And so one of the really important tasks of the research team in the museum, which I work as part of, is to do this work to understand where our collections are coming from, what communities might want to engage with them, reengage with them.
At the moment, it's really, I think, a process of museums going through repair, of really sort of documenting the provenance of objects that are in the collection and then essentially building these relationships with originating communities, because every sort of case of return or repatriation, whatever you want to call it, is different.
The last time an item was returned to the palace, it was received with great ceremony. It was like the Oba was very happy. The people of the kingdom were happy. The media carried the news. It was on the news on all stations, like, to show you how these items are being received. People are trying to connect back to their ancestors. They are trying to know themselves from those items and see who they are, that once upon a time, our ancestors did this, our ancestors did that, and we can learn from this. We can be better people tomorrow.
There's something quite depressing about how the majority of the artefacts in this museum that are given the space for audiences and both curators are male coded artefacts. And even the artefacts that we've studied in this project are exclusively from patriarchal male led societies. And I think it's quite curious that both curators and audiences have not given the space for the stories to be told of pre-colonial women in these societies and that even there just is a lack of presence of stolen artefacts in a museum pertaining to women.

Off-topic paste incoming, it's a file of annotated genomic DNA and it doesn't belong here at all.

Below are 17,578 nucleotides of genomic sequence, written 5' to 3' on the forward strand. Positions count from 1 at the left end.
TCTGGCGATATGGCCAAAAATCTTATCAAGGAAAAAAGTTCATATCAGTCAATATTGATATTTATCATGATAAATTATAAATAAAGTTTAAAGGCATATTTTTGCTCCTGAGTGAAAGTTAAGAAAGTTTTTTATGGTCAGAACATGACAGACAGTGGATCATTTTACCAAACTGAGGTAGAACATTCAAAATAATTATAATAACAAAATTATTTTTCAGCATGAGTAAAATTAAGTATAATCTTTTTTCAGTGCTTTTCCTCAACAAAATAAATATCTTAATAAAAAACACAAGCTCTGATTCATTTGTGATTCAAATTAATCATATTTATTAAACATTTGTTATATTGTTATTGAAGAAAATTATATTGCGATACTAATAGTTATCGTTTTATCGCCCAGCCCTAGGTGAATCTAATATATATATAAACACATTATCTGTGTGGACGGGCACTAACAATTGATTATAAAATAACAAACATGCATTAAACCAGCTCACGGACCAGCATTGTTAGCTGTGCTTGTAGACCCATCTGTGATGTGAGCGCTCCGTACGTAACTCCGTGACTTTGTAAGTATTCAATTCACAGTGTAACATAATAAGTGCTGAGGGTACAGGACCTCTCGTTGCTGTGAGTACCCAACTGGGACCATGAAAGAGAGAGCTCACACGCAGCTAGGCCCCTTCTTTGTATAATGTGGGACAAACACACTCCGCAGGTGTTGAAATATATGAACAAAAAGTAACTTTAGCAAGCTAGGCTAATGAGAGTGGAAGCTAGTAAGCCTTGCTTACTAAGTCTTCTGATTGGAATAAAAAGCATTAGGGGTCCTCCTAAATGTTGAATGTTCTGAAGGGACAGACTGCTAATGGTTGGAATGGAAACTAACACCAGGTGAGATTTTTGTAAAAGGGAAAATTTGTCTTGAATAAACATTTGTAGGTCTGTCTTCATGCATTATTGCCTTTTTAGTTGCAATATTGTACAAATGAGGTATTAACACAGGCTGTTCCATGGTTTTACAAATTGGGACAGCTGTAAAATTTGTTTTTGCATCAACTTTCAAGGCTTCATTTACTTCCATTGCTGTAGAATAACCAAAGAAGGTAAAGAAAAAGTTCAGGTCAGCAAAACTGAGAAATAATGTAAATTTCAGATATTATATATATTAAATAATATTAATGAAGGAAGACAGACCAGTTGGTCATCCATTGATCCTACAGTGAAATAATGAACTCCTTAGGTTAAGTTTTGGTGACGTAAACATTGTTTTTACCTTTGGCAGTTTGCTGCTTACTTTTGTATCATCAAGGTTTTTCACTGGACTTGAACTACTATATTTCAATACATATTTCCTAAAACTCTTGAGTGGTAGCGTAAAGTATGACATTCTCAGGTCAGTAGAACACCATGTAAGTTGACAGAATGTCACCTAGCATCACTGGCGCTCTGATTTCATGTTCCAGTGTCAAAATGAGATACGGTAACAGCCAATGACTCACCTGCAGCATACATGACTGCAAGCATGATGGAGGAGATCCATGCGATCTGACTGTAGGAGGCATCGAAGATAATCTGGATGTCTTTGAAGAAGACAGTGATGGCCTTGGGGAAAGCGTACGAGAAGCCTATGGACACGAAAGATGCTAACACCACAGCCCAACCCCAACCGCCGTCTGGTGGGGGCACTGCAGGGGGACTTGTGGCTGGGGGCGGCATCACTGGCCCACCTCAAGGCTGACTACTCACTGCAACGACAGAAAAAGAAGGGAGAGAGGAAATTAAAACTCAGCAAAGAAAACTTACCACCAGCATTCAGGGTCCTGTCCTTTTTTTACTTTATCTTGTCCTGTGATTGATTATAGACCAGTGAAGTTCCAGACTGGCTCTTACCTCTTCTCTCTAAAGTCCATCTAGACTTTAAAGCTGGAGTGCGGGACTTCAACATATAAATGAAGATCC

Worship, worshiper, worship.
Her ivory brute strength and power in her dedication,
a document of the nation her heart belongs to.
Ghastly, sons of man.
The sin of Cain in your heart, queen mother is unfair forevermore.
Adoration and praise.
Hail thee, queen mother of Benin.
I carve my love for you, for all to see and bear witness to what is an account of your glory,
my love for you, and adoration for everything you do.
Worship, worshiper, worship
This video was made in August 2022 as part of the BREATHE! project.
BREATHE! explores histories of colonisation through exploring African objects in European museums and connects these pasts to present-day experiences, identities, and the on-going colonisation of Africa.
InsightShare (lead), Kulturhaus Brotfabrik, Pitt Rivers Museum
BREATHE! was funded by Erasmus+ and the Arts Council England.